- The Family level – by applying a gender lens to different individuals in the family group, the views of potential successors may or may not align with each other or that of the parent group. If the mother is the CEO and founder does this affect successor commitment within a son and a daughter differently than if the father is CEO and founder?
- The Group level – what are the socially constructed gender norms within the group: more patriarchal or egalitarian as a whole?
- The Society level – within the society that the family enterprise exists, are there socially constructed gender norms for types of jobs (e.g., HR vs finance), tasks (e.g., taking care of the family vs working in business) or sectors (e.g. fashion vs computer hardware)?
The revisions applied to the Sharma and Irving model of successor commitment provide a richer view to the type, extent, and interaction of gender norms across the different levels. At a hypothetical level, they can be strengthened or weakened at different levels to help produce different models of potential successor outcome.
Future research questions: a fascinating and urgent challenge
Secondly, the authors make some recommendations for future research incorporating gender questions and theories which they have divided into different levels of analysis: Societal level, Family level, Individual level, Group level and Multilevel analysis. For example:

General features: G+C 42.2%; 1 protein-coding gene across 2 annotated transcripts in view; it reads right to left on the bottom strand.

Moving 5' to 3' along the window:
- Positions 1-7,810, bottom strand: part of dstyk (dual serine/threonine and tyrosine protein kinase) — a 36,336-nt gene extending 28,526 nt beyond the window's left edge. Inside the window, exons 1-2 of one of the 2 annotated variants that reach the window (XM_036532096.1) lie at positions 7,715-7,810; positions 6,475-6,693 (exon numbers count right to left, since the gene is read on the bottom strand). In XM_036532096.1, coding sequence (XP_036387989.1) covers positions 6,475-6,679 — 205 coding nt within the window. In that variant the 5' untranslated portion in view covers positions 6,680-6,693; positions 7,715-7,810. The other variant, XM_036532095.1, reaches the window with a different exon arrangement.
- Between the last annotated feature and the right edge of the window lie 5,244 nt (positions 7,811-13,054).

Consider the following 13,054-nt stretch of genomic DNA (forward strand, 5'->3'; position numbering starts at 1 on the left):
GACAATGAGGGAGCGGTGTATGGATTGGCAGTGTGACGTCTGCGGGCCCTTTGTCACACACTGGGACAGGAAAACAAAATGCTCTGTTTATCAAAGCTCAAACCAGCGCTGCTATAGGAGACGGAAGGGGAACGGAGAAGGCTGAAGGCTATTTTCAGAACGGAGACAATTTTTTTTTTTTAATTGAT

- How do changes in practices and views of marriage (e.g., a declining practice in western societies) affect family business longevity?
- What are the constraints of dominant models of masculinity for sons in family businesses? How do they affect the son’s positioning in the family and the family business?
- After succession, how does a father patriarch develop his role in the family and the business from a psychological perspective? Is this the same or different for a matriarch who has led the business and family?
- And as previously raised, on a long-term basis does gender equality in succession processes and outcomes positively impact business success and the longevity of the enterprise?
They also make some recommendations for future research questions that integrate other forms of identity, for instance race and culture.
I believe that as practitioners we will encounter a number of these questions as we work with families. Firstly, it is key for us to be aware of our own conscious or subconscious biases or preferences relating to gender (including gender fluidity) that we may insert into the family system.
As we do our initial fact finding and interviews in the first phase of our work with a family, we build our knowledge of the various issues in the family and business systems. It is during this phase that we should be encouraged to consider more widely and deeply what the gender influences may be at the four levels described above (individual, family, group, social and societal). These influences may have an effect on how the family considers who participates in the succession planning process and potential outcomes as they plan for the future leadership and ownership of their enterprise and on issues that may arise due to diverse and potentially opposing views in the family on gender norms.
Finally, as the family looks to the future, and while we respectfully acknowledge existing gender practices within that family, how can we appropriately challenge the family’s current thinking on the roles of men and women so that their planning can evolve and potentially be more robust and enduring resulting in a stronger family and a stronger enterprise?
About the contributor
Maya Prabhu, CFBA, ACFWA, is managing director of the Coutts Institute, Coutts & Co. in London and has been involved in developing numerous reports and pieces of thought leadership. She is a faculty member for GEN 504: Meaning and Purpose: Philanthropy and the Family Enterprise. Maya can be reached at email@example.com.